Get ALL the whelping supplies you might possibly need: build or buy a whelping box for her and put torn newspapers in it or sheets and blankets to throw away later. Settle her into the whelping box a few days before she is due. We usually settle a female in a week or two before her due date.
Have her checked at the vets to see how many pups she is expecting and have your vet's out of hours number on hand in case it is needed.
You will need: Sheets, blankets, towels, Heating pad or heat lamp, baby blankets, scissors, laundry basket or box for newly born pups as she's still delivering.
Puppies must remain extremely warm or they will die!
Canine replacement milk for the mom and in case you need to supplement feeding pups. We have devised a homemade formula for feeding pups that we have found to be better than milk replacers that you buy, the pups thrive on such a natural formula.
There is such a HUGE responsibility and preparation in this "breeding."
It is NOT simple nor cut and dried. She can DIE and the puppies can DIE. A puppy can get stuck in the canal, resulting in the rest of the litter dying, the dam needing a c-section and high risk of infection even death.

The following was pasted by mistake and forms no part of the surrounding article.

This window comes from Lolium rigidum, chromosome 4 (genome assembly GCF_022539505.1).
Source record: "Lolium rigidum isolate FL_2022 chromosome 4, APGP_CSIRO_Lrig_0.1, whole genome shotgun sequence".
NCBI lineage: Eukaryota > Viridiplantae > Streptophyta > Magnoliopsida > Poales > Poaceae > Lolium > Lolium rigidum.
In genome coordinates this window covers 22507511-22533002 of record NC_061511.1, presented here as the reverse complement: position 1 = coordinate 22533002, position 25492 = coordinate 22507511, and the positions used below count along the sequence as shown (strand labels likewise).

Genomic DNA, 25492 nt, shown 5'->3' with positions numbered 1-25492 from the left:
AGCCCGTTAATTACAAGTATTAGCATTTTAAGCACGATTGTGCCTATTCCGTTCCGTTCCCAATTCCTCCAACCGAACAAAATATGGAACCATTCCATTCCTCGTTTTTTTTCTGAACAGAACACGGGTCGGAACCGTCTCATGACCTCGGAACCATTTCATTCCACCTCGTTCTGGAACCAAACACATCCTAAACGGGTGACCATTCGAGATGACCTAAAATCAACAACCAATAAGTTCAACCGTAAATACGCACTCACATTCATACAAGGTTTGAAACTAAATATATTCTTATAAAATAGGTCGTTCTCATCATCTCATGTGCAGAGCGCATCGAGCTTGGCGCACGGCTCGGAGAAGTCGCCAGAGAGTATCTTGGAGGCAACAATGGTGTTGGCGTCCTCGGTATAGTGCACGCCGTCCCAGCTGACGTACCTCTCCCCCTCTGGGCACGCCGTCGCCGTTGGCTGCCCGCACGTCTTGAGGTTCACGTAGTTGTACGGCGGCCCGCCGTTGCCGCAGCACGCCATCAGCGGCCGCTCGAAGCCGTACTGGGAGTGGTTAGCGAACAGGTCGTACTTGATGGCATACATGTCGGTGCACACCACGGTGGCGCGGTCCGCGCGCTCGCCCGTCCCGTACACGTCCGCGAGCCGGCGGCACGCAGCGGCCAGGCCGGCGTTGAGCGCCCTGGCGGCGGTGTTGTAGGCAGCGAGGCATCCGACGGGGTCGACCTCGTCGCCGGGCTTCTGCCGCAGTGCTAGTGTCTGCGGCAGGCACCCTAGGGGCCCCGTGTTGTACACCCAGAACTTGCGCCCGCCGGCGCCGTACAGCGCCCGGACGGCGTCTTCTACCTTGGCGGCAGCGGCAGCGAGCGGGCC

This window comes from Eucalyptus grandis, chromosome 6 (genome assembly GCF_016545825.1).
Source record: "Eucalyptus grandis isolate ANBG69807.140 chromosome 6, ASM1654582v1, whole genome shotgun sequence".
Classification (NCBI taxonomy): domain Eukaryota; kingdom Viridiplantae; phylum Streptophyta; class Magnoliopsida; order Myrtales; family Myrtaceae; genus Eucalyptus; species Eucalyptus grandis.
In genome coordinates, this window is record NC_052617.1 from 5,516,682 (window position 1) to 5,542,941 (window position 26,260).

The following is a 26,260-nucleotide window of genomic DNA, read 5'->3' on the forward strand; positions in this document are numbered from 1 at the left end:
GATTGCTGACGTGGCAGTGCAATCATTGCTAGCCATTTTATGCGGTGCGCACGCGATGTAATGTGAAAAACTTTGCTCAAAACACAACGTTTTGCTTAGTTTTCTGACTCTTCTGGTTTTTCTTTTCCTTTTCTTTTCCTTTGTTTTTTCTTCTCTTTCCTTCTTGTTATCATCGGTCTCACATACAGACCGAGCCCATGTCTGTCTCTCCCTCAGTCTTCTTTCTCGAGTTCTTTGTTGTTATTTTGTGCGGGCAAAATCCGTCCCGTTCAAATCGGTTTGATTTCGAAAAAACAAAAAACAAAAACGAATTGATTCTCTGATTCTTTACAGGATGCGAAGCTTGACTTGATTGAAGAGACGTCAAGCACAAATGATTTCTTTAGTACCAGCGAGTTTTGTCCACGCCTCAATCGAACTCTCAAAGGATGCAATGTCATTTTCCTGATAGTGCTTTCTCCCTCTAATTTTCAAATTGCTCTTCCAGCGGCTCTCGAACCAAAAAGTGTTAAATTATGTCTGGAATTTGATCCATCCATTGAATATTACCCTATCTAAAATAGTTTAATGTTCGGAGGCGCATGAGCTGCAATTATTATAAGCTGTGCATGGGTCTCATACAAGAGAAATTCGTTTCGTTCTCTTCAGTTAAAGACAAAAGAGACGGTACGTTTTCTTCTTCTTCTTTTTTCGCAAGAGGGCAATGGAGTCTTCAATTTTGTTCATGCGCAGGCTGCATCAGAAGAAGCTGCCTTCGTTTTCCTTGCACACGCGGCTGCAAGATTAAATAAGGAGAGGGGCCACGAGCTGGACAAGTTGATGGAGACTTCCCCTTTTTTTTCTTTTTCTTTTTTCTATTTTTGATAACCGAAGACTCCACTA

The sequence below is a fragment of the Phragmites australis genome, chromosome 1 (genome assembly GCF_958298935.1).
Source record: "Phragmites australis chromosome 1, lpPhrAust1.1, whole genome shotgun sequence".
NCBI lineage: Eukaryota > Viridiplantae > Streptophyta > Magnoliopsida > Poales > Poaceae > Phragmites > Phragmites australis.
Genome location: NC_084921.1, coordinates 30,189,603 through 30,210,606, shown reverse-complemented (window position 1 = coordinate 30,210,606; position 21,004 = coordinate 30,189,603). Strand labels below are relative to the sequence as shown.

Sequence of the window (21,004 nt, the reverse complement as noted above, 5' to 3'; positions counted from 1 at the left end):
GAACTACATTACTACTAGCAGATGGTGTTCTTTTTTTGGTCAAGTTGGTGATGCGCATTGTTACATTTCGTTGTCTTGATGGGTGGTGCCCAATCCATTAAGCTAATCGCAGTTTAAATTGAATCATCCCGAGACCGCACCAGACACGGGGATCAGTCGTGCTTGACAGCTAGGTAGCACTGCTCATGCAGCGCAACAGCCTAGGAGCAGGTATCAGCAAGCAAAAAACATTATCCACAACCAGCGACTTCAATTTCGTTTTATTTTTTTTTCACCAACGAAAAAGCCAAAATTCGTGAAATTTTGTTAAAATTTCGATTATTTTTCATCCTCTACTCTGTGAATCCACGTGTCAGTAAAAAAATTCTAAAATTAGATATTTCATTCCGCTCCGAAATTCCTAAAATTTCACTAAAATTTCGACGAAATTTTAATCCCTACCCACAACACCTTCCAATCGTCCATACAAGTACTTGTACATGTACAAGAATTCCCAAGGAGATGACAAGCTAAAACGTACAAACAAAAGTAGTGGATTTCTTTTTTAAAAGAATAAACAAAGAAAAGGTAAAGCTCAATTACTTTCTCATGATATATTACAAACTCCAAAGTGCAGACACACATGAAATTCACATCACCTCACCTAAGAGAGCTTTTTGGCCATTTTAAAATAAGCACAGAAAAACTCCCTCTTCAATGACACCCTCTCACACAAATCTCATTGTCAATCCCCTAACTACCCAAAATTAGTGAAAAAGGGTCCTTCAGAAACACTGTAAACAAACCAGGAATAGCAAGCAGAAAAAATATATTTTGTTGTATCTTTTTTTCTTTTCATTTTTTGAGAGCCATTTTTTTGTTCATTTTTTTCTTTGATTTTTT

If you do decide to breed her- be prepared to be a "mom" to 5-10 newborn babies and get up every 2 hours to make sure she feeds them, clean up after them, change whelping box bedding, check on them, making sure she hasn't accidentedly suffocated one by lying on one in a confined area, etc.
Some females make not take to the puppies then you will have to be the "mom" if you need to go to work who will feed them every few hours?
Research breeding, whelping and newborn puppy care, before allowing dogs to mate. Have money set aside as it is costly and you never know when an emergency can arise and you need to get to a vet ASAP. Dont assume breeding your female is a quick way to make money because I can gurantee it is not.
Be responsible and be prepared regardless.